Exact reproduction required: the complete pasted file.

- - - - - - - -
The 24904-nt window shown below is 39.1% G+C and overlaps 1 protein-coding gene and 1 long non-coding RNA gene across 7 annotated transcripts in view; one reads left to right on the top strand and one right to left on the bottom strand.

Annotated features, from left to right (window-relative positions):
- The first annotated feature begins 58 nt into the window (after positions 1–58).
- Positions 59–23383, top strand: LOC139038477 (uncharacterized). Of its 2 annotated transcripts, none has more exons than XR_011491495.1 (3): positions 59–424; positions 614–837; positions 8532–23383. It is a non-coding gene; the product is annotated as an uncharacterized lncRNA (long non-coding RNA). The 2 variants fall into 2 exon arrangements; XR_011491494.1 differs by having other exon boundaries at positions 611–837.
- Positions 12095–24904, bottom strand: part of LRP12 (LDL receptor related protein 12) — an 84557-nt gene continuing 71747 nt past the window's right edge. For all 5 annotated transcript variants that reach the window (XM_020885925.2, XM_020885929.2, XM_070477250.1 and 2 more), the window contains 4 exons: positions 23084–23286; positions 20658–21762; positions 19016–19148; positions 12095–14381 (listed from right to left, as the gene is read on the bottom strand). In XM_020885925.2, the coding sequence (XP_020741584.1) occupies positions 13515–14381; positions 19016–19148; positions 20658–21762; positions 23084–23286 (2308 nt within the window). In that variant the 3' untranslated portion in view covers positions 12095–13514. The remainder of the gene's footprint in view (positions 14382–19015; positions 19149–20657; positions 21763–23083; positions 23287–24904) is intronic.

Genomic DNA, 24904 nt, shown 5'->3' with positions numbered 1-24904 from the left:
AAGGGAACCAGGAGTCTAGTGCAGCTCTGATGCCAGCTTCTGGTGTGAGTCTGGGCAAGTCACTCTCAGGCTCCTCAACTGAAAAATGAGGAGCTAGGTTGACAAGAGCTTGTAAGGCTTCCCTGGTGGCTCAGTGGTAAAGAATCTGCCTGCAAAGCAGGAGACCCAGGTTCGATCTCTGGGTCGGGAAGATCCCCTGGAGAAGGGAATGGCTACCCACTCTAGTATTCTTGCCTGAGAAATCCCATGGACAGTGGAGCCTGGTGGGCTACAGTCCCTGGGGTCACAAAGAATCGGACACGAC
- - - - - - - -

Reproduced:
The 24904-nt window shown below is 39.1% G+C and overlaps 1 protein-coding gene and 1 long non-coding RNA gene across 7 annotated transcripts in view; one reads left to right on the top strand and one right to left on the bottom strand.

Annotated features, from left to right (window-relative positions):
- The first annotated feature begins 58 nt into the window (after positions 1–58).
- Positions 59–23383, top strand: LOC139038477 (uncharacterized). Of its 2 annotated transcripts, none has more exons than XR_011491495.1 (3): positions 59–424; positions 614–837; positions 8532–23383. It is a non-coding gene; the product is annotated as an uncharacterized lncRNA (long non-coding RNA). The 2 variants fall into 2 exon arrangements; XR_011491494.1 differs by having other exon boundaries at positions 611–837.
- Positions 12095–24904, bottom strand: part of LRP12 (LDL receptor related protein 12) — an 84557-nt gene continuing 71747 nt past the window's right edge. For all 5 annotated transcript variants that reach the window (XM_020885925.2, XM_020885929.2, XM_070477250.1 and 2 more), the window contains 4 exons: positions 23084–23286; positions 20658–21762; positions 19016–19148; positions 12095–14381 (listed from right to left, as the gene is read on the bottom strand). In XM_020885925.2, the coding sequence (XP_020741584.1) occupies positions 13515–14381; positions 19016–19148; positions 20658–21762; positions 23084–23286 (2308 nt within the window). In that variant the 3' untranslated portion in view covers positions 12095–13514. The remainder of the gene's footprint in view (positions 14382–19015; positions 19149–20657; positions 21763–23083; positions 23287–24904) is intronic.

Genomic DNA, 24904 nt, shown 5'->3' with positions numbered 1-24904 from the left:
AAGGGAACCAGGAGTCTAGTGCAGCTCTGATGCCAGCTTCTGGTGTGAGTCTGGGCAAGTCACTCTCAGGCTCCTCAACTGAAAAATGAGGAGCTAGGTTGACAAGAGCTTGTAAGGCTTCCCTGGTGGCTCAGTGGTAAAGAATCTGCCTGCAAAGCAGGAGACCCAGGTTCGATCTCTGGGTCGGGAAGATCCCCTGGAGAAGGGAATGGCTACCCACTCTAGTATTCTTGCCTGAGAAATCCCATGGACAGTGGAGCCTGGTGGGCTACAGTCCCTGGGGTCACAAAGAATCGGACACGAC